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Do not share this medication, needles, or syringes with others.
Attend a diabetes education program to learn more about diabetes and the important aspects of its treatment, including medications, diet, exercise, and getting regular eye/foot/medical exams.
Learn the symptoms of high and low blood sugar and how to treat low blood sugar. Check your blood sugar levels regularly as directed.
Keep all regular medical and laboratory appointments. Laboratory and/or medical tests (such as liver and kidney function tests, fasting blood glucose, hemoglobin A1c, complete blood counts) should be performed periodically to monitor your progress or check for side effects.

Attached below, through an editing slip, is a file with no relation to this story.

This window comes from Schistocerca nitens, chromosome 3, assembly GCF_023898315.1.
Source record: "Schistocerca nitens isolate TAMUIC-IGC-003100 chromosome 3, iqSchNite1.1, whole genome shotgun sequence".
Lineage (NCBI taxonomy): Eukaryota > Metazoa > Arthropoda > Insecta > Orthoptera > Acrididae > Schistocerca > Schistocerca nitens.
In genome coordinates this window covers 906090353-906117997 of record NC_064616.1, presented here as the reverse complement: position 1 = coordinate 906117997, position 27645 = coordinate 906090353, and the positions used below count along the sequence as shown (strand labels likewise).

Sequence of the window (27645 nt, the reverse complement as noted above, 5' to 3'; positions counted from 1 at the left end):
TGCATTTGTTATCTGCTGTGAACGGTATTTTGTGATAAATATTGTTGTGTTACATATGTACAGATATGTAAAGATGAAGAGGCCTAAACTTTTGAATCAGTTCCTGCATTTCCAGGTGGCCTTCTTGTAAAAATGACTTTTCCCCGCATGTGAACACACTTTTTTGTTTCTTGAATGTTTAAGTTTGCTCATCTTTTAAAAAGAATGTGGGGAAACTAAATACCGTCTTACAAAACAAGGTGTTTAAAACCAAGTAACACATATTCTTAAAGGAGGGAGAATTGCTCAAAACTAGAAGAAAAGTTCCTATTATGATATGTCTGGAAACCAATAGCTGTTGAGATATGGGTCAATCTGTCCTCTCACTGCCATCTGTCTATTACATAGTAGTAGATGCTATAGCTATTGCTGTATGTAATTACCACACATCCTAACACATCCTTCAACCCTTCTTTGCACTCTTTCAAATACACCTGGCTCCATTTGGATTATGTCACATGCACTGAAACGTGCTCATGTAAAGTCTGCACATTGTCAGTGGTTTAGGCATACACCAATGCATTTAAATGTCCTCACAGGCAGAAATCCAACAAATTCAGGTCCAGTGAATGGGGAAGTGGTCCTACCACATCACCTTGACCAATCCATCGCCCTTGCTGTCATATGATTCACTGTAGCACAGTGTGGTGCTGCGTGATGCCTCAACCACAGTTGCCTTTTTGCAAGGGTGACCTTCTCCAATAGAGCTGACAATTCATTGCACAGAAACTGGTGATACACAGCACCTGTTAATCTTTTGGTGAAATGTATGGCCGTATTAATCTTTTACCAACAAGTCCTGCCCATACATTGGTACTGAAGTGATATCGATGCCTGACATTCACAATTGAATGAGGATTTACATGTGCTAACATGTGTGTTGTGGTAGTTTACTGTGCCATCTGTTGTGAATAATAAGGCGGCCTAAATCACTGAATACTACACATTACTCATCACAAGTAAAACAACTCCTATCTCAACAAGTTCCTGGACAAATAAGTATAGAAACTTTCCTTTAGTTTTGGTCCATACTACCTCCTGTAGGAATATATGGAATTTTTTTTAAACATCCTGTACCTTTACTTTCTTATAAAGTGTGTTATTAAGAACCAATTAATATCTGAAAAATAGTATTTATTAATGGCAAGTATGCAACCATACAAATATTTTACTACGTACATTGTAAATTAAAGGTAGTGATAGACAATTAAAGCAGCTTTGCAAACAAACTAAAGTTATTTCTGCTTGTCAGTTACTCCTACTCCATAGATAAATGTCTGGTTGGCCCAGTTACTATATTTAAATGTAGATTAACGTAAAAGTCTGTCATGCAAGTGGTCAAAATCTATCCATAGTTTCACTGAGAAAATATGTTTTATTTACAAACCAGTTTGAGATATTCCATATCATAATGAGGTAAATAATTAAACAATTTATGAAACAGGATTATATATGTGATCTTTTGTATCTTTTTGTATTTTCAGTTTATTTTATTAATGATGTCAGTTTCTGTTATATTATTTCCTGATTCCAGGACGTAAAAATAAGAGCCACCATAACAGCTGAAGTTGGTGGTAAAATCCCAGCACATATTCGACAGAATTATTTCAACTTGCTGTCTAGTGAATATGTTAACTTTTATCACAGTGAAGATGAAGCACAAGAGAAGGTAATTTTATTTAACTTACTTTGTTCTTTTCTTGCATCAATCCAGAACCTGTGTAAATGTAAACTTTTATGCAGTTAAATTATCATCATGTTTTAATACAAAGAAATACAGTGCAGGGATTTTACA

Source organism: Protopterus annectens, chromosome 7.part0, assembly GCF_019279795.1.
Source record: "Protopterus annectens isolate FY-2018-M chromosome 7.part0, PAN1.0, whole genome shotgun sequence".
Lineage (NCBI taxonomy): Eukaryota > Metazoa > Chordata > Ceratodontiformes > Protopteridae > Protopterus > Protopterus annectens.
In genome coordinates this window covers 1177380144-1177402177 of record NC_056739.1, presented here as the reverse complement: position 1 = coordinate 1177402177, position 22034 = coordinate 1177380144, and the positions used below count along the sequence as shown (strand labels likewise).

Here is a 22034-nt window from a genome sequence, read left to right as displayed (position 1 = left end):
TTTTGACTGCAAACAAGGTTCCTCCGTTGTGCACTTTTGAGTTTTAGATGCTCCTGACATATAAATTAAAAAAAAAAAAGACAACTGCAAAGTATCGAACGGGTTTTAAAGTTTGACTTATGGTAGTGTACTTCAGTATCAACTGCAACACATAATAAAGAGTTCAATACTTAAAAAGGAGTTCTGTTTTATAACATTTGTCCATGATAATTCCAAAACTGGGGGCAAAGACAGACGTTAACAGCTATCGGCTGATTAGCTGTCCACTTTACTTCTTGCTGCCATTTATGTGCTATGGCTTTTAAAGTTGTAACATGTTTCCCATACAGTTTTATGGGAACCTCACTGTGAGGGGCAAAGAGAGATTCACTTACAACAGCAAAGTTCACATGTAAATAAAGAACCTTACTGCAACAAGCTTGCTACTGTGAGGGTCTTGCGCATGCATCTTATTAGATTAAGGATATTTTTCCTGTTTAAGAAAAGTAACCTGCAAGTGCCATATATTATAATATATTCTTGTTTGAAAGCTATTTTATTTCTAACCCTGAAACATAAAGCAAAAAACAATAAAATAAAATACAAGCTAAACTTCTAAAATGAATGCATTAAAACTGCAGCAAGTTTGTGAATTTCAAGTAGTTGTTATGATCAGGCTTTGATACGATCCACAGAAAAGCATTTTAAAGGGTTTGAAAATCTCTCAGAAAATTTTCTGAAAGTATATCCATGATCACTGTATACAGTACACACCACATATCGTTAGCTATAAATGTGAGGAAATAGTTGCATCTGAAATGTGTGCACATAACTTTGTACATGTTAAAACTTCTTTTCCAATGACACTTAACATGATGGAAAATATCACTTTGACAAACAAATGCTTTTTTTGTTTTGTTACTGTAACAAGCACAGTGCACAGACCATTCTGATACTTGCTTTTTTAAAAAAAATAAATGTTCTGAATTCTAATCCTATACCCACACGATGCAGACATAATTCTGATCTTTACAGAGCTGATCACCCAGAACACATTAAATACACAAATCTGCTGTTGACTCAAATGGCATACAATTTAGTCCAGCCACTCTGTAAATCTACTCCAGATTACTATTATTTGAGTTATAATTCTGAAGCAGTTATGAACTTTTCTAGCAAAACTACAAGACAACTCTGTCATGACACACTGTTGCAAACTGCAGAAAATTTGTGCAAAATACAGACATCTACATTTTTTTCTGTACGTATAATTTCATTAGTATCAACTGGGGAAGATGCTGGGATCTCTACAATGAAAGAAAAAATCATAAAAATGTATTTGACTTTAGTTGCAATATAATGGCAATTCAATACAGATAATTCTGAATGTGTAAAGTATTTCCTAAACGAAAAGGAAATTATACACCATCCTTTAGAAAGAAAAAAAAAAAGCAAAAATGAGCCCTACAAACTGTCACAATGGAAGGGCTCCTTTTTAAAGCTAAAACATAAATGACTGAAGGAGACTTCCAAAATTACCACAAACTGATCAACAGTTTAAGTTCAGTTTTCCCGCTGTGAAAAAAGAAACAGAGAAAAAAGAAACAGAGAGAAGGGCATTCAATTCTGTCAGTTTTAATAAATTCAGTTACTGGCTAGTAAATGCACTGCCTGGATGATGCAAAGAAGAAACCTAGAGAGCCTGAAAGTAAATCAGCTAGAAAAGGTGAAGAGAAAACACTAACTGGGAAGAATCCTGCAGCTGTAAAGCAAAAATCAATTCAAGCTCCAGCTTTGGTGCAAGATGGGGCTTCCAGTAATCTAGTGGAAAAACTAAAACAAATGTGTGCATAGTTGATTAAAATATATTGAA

Keep extra supplies of insulin, syringes, and needles on hand.
It is best to refrigerate all unopened insulin products. Unopened insulin regular may also be stored at room temperature, but depending on your brand it must be thrown away after 28 days or 31 days or 42 days. Ask your pharmacist about your specific brand.
Opened insulin regular vials/cartridges may be stored in the refrigerator or at room temperature depending on your brand of insulin. Throw away all insulin regular in use after 28 days or 31 days or 42 days depending on your brand of insulin, even if there is insulin left. Also throw away all insulin products after the expiration date on the package. Do not freeze and do not use insulin that has been frozen.
Protect insulin from light and heat. Do not store in the bathroom. Keep all medications away from children and pets.
Do not flush medications down the toilet or pour them into a drain unless instructed to do so. Properly discard this product when it is expired or no longer needed. Consult your pharmacist or local waste disposal company.
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